Sexual assault is one of the greatest perversions of sex.  It is to take something meant to bless and turn it into the means of hurting another.  Nearly one in every five women in the United States have been sexually assaulted, whether successful or not, even to attempt it is a violation, a sin against the intended victim.  With so many of the female population being victimized, this is statement about the way women are understood, rather than the way women act, speak, or present themselves.  As someone who was sexually assaulted in Middle School, I was shocked to read Ms. Hynde’s remarks.  I was further stunned to discover that she was once raped.  According to her own words, Ms. Hynde blames herself.  It is a dangerous line of thinking.  This is where legalism and God distinctly diverge.  There are no sins of opportunity.  We will ourselves to sin, and God makes no distinction between planned sin and improved sin.  It is all equally sin.  Perhaps like so many others Ms. Hynde makes a distinction.  Maybe she thinks she could have prevented what happened to her.  Maybe, maybe not.  We can spend all our lives conjecturing, but that will never change was happened and what is: a sin was committed, someone was violated, and suffering entered into a life against the will of God.  God never blames the victim in Scripture.  Only the sinner is held responsible for their sin.  Legalism can forget this, and strip the victim of their dignity by placing the blame sinfully back on the one who was hurt.

People make poor choices.  This cannot be denied, but in the face of the truth that people who make good choices can still be made to suffer from the sins of others, our choices may have nothing to do with the sins others commit.  I believe that connection can only be made and validated by God.  If God wishes to make that known to a victim, then that is God’s business, not mine or anyone else’s.  We do not have any right to lay the sin of one person on the head of another.  God never told the High Priest to lay his hands on a human being, but an animal.  When I was sexually assaulted, I was wearing a tunic length shirt, leggings, and sneakers.  I was trying to get my books out of my locker before my next class.  I cannot imagine how I incited the assault.  The reality is that a male wanted to express his dominance and in a sexual manner.  He did so, and that was his sin.  He didn’t even know me.  If I had been twenty-five, dressed to go out dancing at a club, and with someone I had once dated, it still would have been his choice to sin, his guilt, and not my fault.  We are all inclined to sin, and God has given all of us the power to resist.  The tragedy is that some will not.  They will sin, and then add insult to injury by blaming the one they hurt.  Follow that line of thinking and meet with disastrous, sinful consequences: “she wanted me to hit her,” “the child kept testing me as if he wanted to get beat,” “he disrespected me so I shot him.”  The battered wife does not deserve her beatings.  The abused child does not deserve their abuse.  A false sense of respect does not justify violence and death.  The victim of sexual assault is not at fault.  Jesus did not deserve the abuse and death he suffered either.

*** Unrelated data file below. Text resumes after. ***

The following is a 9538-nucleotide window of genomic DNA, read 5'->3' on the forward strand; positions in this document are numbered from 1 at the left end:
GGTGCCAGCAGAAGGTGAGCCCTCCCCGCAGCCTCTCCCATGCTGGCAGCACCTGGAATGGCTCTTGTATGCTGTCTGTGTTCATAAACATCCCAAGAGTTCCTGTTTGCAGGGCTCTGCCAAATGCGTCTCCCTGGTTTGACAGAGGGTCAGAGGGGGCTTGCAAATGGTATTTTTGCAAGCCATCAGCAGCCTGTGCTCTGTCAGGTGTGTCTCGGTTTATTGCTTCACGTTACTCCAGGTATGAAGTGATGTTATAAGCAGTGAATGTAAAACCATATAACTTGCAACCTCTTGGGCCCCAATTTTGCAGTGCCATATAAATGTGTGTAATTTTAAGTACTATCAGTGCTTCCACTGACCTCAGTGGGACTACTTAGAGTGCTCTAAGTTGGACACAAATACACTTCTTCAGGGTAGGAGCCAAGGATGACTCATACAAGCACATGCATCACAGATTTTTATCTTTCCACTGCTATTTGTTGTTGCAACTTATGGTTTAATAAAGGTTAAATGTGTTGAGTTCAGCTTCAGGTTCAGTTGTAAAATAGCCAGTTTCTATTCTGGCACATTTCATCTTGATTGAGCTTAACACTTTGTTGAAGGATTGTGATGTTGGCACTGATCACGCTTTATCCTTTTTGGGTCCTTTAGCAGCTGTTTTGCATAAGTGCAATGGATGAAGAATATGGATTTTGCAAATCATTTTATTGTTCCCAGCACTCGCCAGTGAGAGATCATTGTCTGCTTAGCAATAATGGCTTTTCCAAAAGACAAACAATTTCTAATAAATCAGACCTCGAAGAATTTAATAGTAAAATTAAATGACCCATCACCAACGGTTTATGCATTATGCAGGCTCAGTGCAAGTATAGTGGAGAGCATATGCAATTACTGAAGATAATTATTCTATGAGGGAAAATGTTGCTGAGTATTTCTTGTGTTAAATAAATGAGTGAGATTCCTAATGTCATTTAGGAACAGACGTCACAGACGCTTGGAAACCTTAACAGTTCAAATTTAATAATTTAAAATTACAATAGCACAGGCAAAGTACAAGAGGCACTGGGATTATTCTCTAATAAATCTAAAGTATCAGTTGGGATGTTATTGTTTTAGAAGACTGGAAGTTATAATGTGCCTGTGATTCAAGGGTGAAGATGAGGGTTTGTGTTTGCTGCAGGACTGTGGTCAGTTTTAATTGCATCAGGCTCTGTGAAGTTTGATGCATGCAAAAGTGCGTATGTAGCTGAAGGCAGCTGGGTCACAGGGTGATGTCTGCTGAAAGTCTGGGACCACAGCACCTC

We scapegoat because it makes us feel better, spreads the guilt around.  By making someone else even partially responsible, we have lessened our burden, but God does not share that mindset.  My sin is mine.  Your sin is yours.  Only I can take responsibility, and only I can repent of what is mine.  The same goes for all people.  While we spend so much time and energy trying to pass the blame, we could just be honest and seek forgiveness.  God is ever ready and willing to forgive the one who repents.  Even if other people are not willing to model this graciousness, God will exonerate the victims we have failed to shield from scapegoating.  Then we will all have to account for the times we participated in scapegoating another person.

Prayer:

Have mercy, my God.

Forgive me for my sins, those I commit according to my will.

Help me rid myself of the will to blame others.

Help me take responsibility for my sin, so that I can repent.

Sin destroys the good you created, and the love you give.

It perverts the blessings you bestow, and makes evil a real presence.

For those I have wrongly blamed, I cry out my shame.

For those I have made suffer, I reject those ways.

I cling to you, and seek your grace.

Let me stand with others against the sin of scapegoating.

Let me speak up for those who have been silenced by unjust words of condemnation.

Allow me to be a vessel of your love.

Amen.